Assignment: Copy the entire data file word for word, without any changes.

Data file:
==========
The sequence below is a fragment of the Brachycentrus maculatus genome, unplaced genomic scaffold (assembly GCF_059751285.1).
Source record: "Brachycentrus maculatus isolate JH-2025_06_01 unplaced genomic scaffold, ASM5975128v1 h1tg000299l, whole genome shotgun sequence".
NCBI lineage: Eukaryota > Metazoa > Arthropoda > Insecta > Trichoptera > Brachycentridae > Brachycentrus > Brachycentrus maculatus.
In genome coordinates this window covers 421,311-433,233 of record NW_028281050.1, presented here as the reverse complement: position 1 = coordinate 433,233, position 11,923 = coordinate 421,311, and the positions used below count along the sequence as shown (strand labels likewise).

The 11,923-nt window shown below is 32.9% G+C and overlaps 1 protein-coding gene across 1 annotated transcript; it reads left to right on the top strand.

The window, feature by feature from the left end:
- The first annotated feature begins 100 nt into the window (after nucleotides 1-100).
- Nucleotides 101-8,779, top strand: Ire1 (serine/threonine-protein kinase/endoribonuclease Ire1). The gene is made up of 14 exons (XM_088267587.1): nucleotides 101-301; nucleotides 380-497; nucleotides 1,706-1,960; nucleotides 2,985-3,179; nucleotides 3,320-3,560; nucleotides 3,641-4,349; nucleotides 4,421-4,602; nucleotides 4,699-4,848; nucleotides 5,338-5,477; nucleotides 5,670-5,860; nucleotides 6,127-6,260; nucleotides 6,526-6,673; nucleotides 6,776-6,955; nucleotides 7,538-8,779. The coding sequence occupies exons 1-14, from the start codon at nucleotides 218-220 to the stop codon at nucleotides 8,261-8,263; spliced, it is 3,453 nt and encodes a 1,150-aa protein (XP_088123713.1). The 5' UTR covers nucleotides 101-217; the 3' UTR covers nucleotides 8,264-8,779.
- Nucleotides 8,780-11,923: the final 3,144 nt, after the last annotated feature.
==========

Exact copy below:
The sequence below is a fragment of the Brachycentrus maculatus genome, unplaced genomic scaffold (assembly GCF_059751285.1).
Source record: "Brachycentrus maculatus isolate JH-2025_06_01 unplaced genomic scaffold, ASM5975128v1 h1tg000299l, whole genome shotgun sequence".
NCBI lineage: Eukaryota > Metazoa > Arthropoda > Insecta > Trichoptera > Brachycentridae > Brachycentrus > Brachycentrus maculatus.
In genome coordinates this window covers 421,311-433,233 of record NW_028281050.1, presented here as the reverse complement: position 1 = coordinate 433,233, position 11,923 = coordinate 421,311, and the positions used below count along the sequence as shown (strand labels likewise).

The 11,923-nt window shown below is 32.9% G+C and overlaps 1 protein-coding gene across 1 annotated transcript; it reads left to right on the top strand.

The window, feature by feature from the left end:
- The first annotated feature begins 100 nt into the window (after nucleotides 1-100).
- Nucleotides 101-8,779, top strand: Ire1 (serine/threonine-protein kinase/endoribonuclease Ire1). The gene is made up of 14 exons (XM_088267587.1): nucleotides 101-301; nucleotides 380-497; nucleotides 1,706-1,960; nucleotides 2,985-3,179; nucleotides 3,320-3,560; nucleotides 3,641-4,349; nucleotides 4,421-4,602; nucleotides 4,699-4,848; nucleotides 5,338-5,477; nucleotides 5,670-5,860; nucleotides 6,127-6,260; nucleotides 6,526-6,673; nucleotides 6,776-6,955; nucleotides 7,538-8,779. The coding sequence occupies exons 1-14, from the start codon at nucleotides 218-220 to the stop codon at nucleotides 8,261-8,263; spliced, it is 3,453 nt and encodes a 1,150-aa protein (XP_088123713.1). The 5' UTR covers nucleotides 101-217; the 3' UTR covers nucleotides 8,264-8,779.
- Nucleotides 8,780-11,923: the final 3,144 nt, after the last annotated feature.